An agent may name a player to Judge, who may even meet him before feeding names back to the recruitment department, but United’s signings are now being driven by themselves. Could the same have been said when Radamel Falcao or Bastian Schweinsteiger arrived? Or was that the agent approaching United knowing that they were one of the few clubs in the world able to pay their vast wages?

Ole Gunnar Solskjaer and Mike Phelan will be involved at almost every stage. The playing philosophy must come from them, but while a new technical director will have a voice, it must be a significant one. Otherwise, what’s the point in appointing somebody? They must have power.    

There are a lot of people with exceptionally good CVs working on the recruitment side of things at United. Marcel Bout, the head of global scouting, was brought in by Louis van Gaal.

United are adamant that they don’t sign players based on their commercial value, but these suspicions stick because of their commercial success. They’re often wrong. 

In 2006, I interviewed former defender Gordon McQueen, who said: “Manchester United have reared a (commercial) monster. I just wonder sometimes if the club has lost track about what it’s about. It should be about winning on the pitch, about homegrown players. I look at players like Park Ji-sung (for his commercial appeal in Asia) and get a bit suspicious of United’s motives when signing a player like that.”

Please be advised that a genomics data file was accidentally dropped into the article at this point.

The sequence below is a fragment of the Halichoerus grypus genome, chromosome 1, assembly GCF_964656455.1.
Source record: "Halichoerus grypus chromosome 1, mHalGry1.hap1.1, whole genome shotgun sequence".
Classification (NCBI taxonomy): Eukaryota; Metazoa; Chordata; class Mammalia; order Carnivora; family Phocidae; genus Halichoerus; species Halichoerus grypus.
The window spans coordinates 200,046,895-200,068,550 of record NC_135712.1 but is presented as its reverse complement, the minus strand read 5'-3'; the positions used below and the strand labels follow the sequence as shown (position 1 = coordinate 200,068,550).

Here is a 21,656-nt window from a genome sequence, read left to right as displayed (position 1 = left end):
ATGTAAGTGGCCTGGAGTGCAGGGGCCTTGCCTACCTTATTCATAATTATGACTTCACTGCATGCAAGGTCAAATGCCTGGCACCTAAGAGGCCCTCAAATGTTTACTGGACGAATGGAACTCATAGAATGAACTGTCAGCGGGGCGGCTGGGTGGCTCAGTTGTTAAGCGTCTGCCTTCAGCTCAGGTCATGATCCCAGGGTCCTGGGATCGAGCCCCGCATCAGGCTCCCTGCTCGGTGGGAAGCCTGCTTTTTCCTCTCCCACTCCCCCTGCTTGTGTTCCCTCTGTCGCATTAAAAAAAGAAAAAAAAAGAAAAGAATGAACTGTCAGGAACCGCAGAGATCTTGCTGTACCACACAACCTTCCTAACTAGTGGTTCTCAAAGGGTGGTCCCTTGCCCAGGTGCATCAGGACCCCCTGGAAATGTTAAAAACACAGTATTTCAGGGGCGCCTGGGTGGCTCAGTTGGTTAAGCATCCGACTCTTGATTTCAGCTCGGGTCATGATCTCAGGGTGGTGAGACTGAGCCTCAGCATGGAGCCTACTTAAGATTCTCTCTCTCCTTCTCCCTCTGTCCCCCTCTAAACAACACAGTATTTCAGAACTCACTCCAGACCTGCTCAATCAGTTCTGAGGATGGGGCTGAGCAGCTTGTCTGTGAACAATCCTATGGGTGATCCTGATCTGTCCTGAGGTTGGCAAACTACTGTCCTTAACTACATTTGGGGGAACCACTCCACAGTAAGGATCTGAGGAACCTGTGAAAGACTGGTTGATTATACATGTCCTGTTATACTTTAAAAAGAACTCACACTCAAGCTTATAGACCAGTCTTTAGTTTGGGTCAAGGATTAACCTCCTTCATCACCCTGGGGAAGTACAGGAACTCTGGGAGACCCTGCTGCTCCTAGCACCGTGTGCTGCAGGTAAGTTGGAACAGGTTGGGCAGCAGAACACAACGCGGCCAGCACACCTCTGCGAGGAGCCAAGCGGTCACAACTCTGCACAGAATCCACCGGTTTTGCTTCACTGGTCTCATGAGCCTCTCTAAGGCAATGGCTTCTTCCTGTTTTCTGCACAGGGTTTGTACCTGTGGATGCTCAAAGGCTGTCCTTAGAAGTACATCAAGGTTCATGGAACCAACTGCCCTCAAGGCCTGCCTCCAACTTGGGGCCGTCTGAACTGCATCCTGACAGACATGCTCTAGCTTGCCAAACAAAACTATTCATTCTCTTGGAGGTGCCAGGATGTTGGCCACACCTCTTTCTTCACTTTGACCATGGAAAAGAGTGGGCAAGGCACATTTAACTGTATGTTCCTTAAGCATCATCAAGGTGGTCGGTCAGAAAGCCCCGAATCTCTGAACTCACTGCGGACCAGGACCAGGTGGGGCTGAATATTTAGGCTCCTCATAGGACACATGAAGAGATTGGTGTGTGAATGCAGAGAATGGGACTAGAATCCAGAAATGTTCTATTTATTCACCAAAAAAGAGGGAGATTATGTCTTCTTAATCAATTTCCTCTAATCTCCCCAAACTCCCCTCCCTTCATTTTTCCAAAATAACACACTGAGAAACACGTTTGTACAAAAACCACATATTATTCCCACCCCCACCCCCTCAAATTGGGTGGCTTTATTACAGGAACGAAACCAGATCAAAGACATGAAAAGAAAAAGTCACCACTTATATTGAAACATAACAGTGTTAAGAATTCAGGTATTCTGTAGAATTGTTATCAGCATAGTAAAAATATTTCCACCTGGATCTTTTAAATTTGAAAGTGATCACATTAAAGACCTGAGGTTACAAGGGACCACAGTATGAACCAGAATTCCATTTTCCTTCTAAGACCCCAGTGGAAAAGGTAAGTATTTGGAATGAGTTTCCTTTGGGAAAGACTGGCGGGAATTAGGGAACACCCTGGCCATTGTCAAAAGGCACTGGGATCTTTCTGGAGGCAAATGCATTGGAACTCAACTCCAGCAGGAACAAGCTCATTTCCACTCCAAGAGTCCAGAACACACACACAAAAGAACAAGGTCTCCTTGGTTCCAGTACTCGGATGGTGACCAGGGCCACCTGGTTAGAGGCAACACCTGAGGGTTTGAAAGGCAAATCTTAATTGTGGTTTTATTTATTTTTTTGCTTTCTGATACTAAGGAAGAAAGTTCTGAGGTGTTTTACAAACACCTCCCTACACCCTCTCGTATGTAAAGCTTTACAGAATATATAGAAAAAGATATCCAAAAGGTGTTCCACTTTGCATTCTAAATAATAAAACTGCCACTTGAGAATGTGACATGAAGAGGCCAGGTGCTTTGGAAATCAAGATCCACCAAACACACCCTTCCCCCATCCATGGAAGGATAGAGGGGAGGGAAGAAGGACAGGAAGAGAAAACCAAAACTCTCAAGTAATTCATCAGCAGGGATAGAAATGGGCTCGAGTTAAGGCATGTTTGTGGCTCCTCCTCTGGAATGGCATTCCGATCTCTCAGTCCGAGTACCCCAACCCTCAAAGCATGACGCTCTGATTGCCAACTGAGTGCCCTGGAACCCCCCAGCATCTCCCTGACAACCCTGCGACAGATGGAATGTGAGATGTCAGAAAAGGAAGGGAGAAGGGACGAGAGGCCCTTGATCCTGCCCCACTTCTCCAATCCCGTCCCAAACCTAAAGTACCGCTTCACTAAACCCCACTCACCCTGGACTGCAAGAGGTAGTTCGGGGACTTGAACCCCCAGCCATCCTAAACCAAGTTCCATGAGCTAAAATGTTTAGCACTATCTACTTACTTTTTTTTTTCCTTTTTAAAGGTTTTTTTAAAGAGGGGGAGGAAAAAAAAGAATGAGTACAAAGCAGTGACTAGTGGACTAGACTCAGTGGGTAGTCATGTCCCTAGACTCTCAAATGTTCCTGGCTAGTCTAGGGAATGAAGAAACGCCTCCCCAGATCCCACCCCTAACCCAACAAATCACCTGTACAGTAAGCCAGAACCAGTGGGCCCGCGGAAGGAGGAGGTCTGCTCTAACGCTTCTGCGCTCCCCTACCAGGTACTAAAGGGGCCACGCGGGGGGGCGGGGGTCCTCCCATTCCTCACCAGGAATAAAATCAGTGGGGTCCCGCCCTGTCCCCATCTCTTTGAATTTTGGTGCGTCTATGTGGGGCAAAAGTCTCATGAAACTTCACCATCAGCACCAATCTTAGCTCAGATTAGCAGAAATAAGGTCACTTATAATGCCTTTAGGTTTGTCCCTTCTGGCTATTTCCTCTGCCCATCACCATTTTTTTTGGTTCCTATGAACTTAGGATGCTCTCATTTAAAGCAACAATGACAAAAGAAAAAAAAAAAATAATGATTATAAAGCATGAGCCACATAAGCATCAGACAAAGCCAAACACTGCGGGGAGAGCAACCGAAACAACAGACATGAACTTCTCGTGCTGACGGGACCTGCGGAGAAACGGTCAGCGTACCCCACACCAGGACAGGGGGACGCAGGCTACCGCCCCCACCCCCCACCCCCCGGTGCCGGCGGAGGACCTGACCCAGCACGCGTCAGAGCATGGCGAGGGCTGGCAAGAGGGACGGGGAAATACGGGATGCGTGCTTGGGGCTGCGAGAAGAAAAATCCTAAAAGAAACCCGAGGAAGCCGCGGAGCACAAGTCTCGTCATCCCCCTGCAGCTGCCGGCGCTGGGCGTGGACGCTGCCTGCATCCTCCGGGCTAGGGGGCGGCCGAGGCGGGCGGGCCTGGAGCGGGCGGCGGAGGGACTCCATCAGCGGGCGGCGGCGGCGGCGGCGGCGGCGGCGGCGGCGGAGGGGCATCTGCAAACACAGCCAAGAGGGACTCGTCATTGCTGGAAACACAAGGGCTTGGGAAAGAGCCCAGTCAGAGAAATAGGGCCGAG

Fans would have agreed with that view on Park at the time. They were wrong. Two years later, United won the Champions League. Park didn’t feature in Moscow, but he was an important player in the campaign.

In 2015, I wrote a critical article about United’s youth system and underinvestment. Afterwards, several people from the club came forward to thank me for writing it. United had fallen behind Manchester City and Chelsea in this department, and while Van Gaal promoted youngsters out of necessity, he wasn’t overly concerned about their development. He needed results in an instant. So does every United manager, but maybe there’s more patience now with what Solskjaer is trying to do. 

United have increased their investment into the academy fourfold since 2015, and the players coming through are exciting again. The club feel that they can compete with and outbid any rival for a youth talent, because they also offer one of the best pathways into the first team. This is partly historical – but also now because the first team is mediocre.  

United cast a global net, but there have been too few of their players in England’s recent youth squads. The best English players are the ones likely to stay at an English club and not yearn for a move to Real Madrid when they become stars. But that’s changing. There are five United players in England’s four youth teams right now. There were two a year ago. Manchester City have 12, yet they promote almost none of their best prospects.

United recruited Dave Harrison and Lyndon Tomlinson, two Leeds lads who were at Manchester City and are now regarded as two of the best coaches. They head up youth recruitment. United now have Leeds legend Frank Gray scouting for them – his grandson is on United’s books.

There’s a jigsaw coming together, but another respected voice – not a buffer between Woodward and the manager – can add to what United have within their development network. At the very least, they can object to signing the next Alexis Sanchez when everyone (including the fans) are saying the opposite. 

Ultimately, while they work as a collective, it’s Solskjaer and Woodward who will be judged. After years of failing, United’s recruitment – both with or without a sporting director – is starting to look a little smarter.